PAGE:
Wanibik, the people who live in front of their land, by the Algerian director Rabah Slimani, has been the winning film of the White Camel (symbol of peace for the Saharawi people) in the XVII edition of FiSahara (Western Sahara International Film Festival). The film, shot in the Saharawi refugee population camps, tells the story of a group of students from a film school who, for their final year project, decide to shoot on the Wall of Shame erected and mined by Morocco, in the middle of the current war that is being waged after the breaking of the ceasefire by the Alawite regime in November 2020.
The school that appears in the film is the Abidin Kaid Saleh Film School, created by FiSahara in 2011 in the camp of boulder,Special Award at the San Sebastian Film and Human Rights Festival and recent winner of the González Sinde Award 2022 awarded by the Spanish Film Academy.
Slimani, who refused to premiere his film until the premiere at FiSahara had taken place, said “participating is very special for me and for my team, because FiSahara is the festival of truth and the truth is very important in this type of events and in the cinema.” The Algerian director, who describes Wanibik as “a film by the Sahrawis for the Sahrawis”, highlighted that “the first great prize was to project the film on the FiSahara Desert Screen because the smiles of the Sahrawi public in the refugee camps made me feel very proud when I saw them. That is the best award for me.”
For its part, Burkinabè Rising: the art of resistance in Burkina Faso, by the Brazilian-Korean director Iara Lee, won the second prize. The founder and coordinator of the Festival of Cinema and Human Rights and Freedom of Expression La Droit Libre, Abdoulaye Diallo, was in charge of collecting the award. Finally, the film The Nomad Garden, by the Sahrawi director Mohamed Salem Mohamed Ali, received the third of the festival’s awards. The film tells the story of how a young Sahrawi refugee grows vegetables in one of the most inhospitable places in the world, facing water scarcity, extreme temperatures and barren land.
The gala had the participation of the actress Itziar Ituño and the actor Guillermo Toledo as masters of ceremonies. Diallo, the Afro-Colombian social communicator Emiliana Bernard and the filmmaker and journalist Dorothée Myriam Kellou read a statement prepared by them, in which they expressed their gratitude to FiSahara and the Saharawi people, joining “as new ambassadors in the fight for rights, dignity and the reunification of Western Sahara”.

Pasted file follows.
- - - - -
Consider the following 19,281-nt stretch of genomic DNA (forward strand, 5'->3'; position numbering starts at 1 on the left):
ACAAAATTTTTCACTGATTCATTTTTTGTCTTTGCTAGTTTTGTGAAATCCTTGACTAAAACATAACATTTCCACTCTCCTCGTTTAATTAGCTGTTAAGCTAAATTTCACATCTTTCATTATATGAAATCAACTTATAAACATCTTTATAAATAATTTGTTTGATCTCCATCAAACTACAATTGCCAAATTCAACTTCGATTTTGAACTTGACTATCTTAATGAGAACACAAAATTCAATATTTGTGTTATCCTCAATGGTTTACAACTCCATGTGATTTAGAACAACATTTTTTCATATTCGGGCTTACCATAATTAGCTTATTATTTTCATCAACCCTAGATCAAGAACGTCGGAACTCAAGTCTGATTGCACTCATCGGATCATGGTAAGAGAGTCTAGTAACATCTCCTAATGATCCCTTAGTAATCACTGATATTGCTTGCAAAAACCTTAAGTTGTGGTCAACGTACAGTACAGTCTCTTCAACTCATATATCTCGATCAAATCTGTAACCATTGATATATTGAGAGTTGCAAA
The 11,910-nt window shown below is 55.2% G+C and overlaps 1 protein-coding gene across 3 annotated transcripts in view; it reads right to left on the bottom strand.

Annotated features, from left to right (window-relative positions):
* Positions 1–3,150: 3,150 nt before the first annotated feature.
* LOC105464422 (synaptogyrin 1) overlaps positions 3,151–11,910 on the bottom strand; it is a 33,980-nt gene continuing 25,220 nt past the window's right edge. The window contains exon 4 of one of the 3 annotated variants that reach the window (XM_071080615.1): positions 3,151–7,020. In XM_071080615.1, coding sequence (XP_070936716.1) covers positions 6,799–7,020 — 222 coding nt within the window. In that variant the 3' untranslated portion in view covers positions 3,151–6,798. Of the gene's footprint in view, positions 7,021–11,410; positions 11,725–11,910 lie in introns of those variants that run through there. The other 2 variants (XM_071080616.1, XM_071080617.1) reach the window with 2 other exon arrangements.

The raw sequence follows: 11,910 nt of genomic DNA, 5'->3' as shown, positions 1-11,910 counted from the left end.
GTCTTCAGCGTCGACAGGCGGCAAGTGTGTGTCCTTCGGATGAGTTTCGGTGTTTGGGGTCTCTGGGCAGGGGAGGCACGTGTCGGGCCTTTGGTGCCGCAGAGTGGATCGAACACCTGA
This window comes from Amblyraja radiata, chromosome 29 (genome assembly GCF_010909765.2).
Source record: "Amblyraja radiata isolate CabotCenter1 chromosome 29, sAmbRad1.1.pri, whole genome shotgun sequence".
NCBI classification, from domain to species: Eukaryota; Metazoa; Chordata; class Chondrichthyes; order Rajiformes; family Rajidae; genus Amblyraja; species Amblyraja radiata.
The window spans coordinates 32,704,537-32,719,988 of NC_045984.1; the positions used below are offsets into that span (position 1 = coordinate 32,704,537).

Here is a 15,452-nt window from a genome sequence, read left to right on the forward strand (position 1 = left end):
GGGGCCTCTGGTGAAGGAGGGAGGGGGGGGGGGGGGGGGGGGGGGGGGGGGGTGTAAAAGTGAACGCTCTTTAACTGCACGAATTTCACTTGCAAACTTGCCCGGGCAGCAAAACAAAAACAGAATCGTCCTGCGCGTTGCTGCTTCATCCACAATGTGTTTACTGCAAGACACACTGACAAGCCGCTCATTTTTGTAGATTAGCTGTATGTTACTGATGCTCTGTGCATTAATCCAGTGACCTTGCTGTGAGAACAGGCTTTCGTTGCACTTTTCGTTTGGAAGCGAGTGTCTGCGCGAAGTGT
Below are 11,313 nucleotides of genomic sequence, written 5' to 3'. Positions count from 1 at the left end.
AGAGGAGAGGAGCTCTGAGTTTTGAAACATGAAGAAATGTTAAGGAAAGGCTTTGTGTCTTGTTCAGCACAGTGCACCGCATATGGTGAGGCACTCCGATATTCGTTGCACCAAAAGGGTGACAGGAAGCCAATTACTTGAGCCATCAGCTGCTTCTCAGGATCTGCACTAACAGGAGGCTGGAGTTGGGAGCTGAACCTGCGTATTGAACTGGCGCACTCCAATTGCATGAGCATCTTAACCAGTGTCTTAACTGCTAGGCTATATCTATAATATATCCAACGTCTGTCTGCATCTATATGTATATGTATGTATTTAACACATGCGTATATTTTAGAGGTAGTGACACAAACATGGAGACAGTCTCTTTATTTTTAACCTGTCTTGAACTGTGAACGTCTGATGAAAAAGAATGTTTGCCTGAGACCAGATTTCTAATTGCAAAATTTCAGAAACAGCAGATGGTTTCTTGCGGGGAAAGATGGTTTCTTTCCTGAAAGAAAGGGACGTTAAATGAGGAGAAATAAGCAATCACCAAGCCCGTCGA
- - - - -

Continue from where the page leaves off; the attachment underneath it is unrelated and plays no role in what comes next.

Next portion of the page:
Amaral closed the gala with an acoustic concert in which the Saharawi percussionist Backa Ambark del grupo Alwali joined to perform some of the songs. The group from Zaragoza, which had already pointed out that “we come with the idea that our music is a vehicle to contribute to draw attention to the situation of the Sahrawi people”, stressed that “it is very enriching to see how the Sahrawi people use their culture as an instrument of identity and struggle. For us it is a shock to find ourselves in this tremendously unfair situation and to see the dignity with which they face this situation and this struggle”.
FiSahara is here to stay
During the six days of the festival, the event has developed a multitude of activities (round tables, workshops, journalism master class in Occupied Territories, concert in the dunes, visit to the Film School…), as well as Le Frig, a space for tents traditional Sahrawis in which the different wilayas (camps) compete in different categories. The winners were headed in the national Exemplary Tent competition by the wilaya of Ausserd, followed by those of Smara, El Aaiún, Bojador and Dajla. Likewise, in the local competition, the winning daira (neighborhood) was Mijik, ahead of those from Birganduz; Lguera and Zug, who tied, Aguinit and Tichla.
Tiba Chagaf, director of FiSahara and the Abidin Kaid Saleh Film School, pointed out that “once again, defying all natural, supernatural and human forces, a FiSahara is being made again, which is becoming more consolidated, with a more coordinated and synchronized team to put cinema at the service of a cause that needs be told.“ Along the same lines, María Carrión, executive director of FiSahara, pointed out that “this edition comes to an end with the bar higher than ever, not only for having managed to resist during these years, but also because it has done so by strengthening itself“.
With the slogan #Decolonize and the screening of films about Palestine, Algeria, Burkina Faso or Western Sahara, “the cinema event in the dunes has generated a twinning between peoples who have suffered and continue to suffer the ravages of colonialism,” added Carrión. From Chagaf’s point of view, “the peculiarity of this edition has been that connection that we have made with three continents at the same time projecting the same film, feeling the same emotions while being so far apart and so united at the same time.”
The director refers to the world premiere that took place during FiSahara of Little Sahara, the short film by director Emilio Martí, which received a Special Mention from the Jury. Despite the technical difficulties, the connection was made simultaneously with FiSahara, the solidarity festival Help me Please of Granada and the Festival Voices from Western Sahara which took place in Xalapa and Mexico City (Mexico).
“Cinema becomes strong locally, with young Sahrawis using the seventh art to rescue ancestral customs, but at the same time it has more international capacity”, Carrión stresses. “The FiSahara is here to stay,” concluded Chagaf.